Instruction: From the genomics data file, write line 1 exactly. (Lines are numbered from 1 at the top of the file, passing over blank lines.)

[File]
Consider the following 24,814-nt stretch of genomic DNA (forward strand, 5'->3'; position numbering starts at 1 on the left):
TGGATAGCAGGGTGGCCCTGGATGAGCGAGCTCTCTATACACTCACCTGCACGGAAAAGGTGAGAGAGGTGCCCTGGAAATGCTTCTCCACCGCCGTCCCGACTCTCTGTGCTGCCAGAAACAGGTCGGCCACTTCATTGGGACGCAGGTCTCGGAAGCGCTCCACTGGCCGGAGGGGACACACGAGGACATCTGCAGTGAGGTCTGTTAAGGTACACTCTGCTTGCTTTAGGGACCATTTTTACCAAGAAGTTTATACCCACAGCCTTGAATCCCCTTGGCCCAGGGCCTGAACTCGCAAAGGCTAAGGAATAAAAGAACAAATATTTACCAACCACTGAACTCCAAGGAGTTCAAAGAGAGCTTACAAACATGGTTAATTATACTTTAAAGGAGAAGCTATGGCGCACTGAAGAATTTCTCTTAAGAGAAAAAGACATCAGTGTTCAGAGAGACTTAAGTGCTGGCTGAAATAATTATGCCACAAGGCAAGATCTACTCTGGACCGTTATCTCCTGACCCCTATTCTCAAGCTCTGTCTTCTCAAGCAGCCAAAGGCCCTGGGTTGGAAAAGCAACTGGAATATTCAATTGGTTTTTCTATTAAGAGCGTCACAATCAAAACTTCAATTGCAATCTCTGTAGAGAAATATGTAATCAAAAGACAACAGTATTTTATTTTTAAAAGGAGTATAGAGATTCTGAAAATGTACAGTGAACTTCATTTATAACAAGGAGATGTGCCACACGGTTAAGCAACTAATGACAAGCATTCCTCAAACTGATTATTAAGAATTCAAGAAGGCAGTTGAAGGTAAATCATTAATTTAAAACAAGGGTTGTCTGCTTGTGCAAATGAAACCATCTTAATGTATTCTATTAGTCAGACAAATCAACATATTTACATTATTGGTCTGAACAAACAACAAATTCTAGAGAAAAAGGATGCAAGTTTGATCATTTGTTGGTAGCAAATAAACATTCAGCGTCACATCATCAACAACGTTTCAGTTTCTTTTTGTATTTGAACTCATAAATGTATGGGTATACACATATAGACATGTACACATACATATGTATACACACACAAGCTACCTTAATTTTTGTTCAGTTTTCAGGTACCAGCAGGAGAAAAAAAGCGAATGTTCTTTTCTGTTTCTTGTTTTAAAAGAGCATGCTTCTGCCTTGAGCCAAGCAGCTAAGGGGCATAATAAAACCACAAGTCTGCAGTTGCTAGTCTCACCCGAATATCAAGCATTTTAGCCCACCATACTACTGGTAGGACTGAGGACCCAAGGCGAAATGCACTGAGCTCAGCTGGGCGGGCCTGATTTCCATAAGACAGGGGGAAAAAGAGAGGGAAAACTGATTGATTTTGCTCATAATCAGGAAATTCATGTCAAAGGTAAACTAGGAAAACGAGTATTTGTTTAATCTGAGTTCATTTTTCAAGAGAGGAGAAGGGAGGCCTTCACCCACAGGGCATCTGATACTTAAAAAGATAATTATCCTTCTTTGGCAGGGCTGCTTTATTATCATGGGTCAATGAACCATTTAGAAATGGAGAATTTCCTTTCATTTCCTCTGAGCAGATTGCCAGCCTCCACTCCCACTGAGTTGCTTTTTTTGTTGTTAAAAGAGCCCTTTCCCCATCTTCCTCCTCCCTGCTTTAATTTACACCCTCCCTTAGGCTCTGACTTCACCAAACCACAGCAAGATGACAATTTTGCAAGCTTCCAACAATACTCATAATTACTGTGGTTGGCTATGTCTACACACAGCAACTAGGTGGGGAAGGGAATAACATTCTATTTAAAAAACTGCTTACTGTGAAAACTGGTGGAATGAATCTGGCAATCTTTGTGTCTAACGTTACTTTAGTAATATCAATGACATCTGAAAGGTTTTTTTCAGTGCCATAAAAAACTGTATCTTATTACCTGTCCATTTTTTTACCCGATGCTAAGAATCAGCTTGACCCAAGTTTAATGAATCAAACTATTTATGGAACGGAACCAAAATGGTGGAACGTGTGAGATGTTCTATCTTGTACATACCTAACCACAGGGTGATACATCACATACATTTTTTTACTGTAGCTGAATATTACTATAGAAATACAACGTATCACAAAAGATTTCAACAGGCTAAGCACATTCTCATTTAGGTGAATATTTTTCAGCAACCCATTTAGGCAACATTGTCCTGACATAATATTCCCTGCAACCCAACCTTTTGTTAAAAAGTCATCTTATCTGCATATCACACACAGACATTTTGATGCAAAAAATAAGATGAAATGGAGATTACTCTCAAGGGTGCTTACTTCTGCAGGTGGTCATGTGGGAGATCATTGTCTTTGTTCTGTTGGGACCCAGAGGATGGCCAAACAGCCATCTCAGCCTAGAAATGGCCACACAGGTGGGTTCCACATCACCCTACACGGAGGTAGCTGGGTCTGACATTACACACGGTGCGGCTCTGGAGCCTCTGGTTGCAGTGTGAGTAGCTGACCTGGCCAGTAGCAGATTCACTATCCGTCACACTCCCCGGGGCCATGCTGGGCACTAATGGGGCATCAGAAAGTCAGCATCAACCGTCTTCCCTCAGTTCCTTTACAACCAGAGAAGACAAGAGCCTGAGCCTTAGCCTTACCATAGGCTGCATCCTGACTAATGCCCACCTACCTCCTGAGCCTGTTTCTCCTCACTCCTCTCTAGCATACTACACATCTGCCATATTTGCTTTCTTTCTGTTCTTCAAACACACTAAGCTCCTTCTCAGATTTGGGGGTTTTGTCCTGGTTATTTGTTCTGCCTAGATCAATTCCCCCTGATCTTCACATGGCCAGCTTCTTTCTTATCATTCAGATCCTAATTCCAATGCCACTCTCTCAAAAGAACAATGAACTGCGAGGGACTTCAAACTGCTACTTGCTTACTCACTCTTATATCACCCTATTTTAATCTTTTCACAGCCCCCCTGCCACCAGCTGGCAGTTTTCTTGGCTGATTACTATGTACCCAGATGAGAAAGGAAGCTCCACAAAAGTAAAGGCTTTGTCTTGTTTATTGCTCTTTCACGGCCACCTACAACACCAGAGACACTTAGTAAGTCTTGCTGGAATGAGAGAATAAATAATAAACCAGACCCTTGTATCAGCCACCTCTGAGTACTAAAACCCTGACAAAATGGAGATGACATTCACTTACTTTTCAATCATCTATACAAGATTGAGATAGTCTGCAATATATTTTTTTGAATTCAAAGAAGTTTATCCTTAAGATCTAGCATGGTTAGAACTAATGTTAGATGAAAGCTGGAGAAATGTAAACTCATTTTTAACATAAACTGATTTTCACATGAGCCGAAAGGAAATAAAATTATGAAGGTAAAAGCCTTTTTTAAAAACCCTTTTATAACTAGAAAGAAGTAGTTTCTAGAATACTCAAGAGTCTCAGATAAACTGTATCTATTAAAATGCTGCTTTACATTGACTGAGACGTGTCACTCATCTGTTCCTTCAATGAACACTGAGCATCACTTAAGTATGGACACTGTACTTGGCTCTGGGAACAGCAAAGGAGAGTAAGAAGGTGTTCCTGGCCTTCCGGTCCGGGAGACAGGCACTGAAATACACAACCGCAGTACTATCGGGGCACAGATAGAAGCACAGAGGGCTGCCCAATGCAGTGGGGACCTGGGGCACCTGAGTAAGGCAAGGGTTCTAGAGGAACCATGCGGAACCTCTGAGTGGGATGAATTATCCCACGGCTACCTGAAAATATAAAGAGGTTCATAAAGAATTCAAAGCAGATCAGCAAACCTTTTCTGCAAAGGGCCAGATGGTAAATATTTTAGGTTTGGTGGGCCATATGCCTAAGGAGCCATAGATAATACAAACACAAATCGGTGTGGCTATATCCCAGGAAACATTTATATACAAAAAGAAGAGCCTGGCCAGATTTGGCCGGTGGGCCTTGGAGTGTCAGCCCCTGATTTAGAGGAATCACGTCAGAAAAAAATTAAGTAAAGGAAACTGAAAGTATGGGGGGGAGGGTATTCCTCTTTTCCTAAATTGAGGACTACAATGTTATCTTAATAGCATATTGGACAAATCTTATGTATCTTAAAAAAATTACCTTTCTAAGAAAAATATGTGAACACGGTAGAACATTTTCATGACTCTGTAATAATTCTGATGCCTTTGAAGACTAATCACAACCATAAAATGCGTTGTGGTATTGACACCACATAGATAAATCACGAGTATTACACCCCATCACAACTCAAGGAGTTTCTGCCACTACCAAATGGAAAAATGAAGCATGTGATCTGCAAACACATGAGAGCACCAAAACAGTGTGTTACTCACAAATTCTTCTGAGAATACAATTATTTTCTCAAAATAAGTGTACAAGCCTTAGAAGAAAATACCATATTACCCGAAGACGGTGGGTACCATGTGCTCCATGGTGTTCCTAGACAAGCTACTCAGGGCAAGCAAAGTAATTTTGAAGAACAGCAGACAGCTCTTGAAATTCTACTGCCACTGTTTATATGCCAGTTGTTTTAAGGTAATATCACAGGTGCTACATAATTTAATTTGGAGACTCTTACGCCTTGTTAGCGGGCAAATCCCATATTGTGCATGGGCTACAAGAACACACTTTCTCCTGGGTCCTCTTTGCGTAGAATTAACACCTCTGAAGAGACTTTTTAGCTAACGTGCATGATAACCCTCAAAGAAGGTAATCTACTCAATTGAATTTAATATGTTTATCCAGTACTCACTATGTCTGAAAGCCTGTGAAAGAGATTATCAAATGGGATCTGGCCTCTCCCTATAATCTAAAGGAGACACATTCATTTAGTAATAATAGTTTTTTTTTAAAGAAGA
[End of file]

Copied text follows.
Consider the following 24,814-nt stretch of genomic DNA (forward strand, 5'->3'; position numbering starts at 1 on the left):